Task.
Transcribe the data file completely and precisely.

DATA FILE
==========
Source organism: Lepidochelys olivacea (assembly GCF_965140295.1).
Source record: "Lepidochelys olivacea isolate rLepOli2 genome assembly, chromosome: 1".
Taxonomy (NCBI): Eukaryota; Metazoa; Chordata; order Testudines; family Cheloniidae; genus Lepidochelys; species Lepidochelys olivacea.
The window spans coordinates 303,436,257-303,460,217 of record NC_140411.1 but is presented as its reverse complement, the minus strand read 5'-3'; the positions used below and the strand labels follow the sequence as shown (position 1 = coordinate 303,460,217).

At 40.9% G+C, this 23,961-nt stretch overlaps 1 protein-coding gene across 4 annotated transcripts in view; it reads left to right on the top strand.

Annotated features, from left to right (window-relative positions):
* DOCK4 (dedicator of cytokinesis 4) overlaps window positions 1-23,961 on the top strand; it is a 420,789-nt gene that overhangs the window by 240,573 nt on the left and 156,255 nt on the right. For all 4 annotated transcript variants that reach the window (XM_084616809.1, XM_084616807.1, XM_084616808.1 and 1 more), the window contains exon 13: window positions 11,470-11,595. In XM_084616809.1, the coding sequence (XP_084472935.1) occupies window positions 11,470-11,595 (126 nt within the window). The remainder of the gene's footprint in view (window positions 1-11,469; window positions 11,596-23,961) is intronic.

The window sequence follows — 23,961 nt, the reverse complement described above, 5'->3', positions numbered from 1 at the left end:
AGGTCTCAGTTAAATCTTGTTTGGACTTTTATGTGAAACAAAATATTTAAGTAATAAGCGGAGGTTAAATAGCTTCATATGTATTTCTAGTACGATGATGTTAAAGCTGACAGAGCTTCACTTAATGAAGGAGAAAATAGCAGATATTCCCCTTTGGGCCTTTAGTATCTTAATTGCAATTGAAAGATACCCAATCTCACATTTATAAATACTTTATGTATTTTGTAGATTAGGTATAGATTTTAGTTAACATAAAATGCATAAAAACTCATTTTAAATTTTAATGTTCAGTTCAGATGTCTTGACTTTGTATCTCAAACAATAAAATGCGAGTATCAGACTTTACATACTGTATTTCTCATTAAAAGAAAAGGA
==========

Source organism: Lepidochelys olivacea (assembly GCF_965140295.1).
Source record: "Lepidochelys olivacea isolate rLepOli2 genome assembly, chromosome: 1".
Taxonomy (NCBI): Eukaryota; Metazoa; Chordata; order Testudines; family Cheloniidae; genus Lepidochelys; species Lepidochelys olivacea.
The window spans coordinates 303,436,257-303,460,217 of record NC_140411.1 but is presented as its reverse complement, the minus strand read 5'-3'; the positions used below and the strand labels follow the sequence as shown (position 1 = coordinate 303,460,217).

At 40.9% G+C, this 23,961-nt stretch overlaps 1 protein-coding gene across 4 annotated transcripts in view; it reads left to right on the top strand.

Annotated features, from left to right (window-relative positions):
* DOCK4 (dedicator of cytokinesis 4) overlaps window positions 1-23,961 on the top strand; it is a 420,789-nt gene that overhangs the window by 240,573 nt on the left and 156,255 nt on the right. For all 4 annotated transcript variants that reach the window (XM_084616809.1, XM_084616807.1, XM_084616808.1 and 1 more), the window contains exon 13: window positions 11,470-11,595. In XM_084616809.1, the coding sequence (XP_084472935.1) occupies window positions 11,470-11,595 (126 nt within the window). The remainder of the gene's footprint in view (window positions 1-11,469; window positions 11,596-23,961) is intronic.

The window sequence follows — 23,961 nt, the reverse complement described above, 5'->3', positions numbered from 1 at the left end:
AGGTCTCAGTTAAATCTTGTTTGGACTTTTATGTGAAACAAAATATTTAAGTAATAAGCGGAGGTTAAATAGCTTCATATGTATTTCTAGTACGATGATGTTAAAGCTGACAGAGCTTCACTTAATGAAGGAGAAAATAGCAGATATTCCCCTTTGGGCCTTTAGTATCTTAATTGCAATTGAAAGATACCCAATCTCACATTTATAAATACTTTATGTATTTTGTAGATTAGGTATAGATTTTAGTTAACATAAAATGCATAAAAACTCATTTTAAATTTTAATGTTCAGTTCAGATGTCTTGACTTTGTATCTCAAACAATAAAATGCGAGTATCAGACTTTACATACTGTATTTCTCATTAAAAGAAAAGGA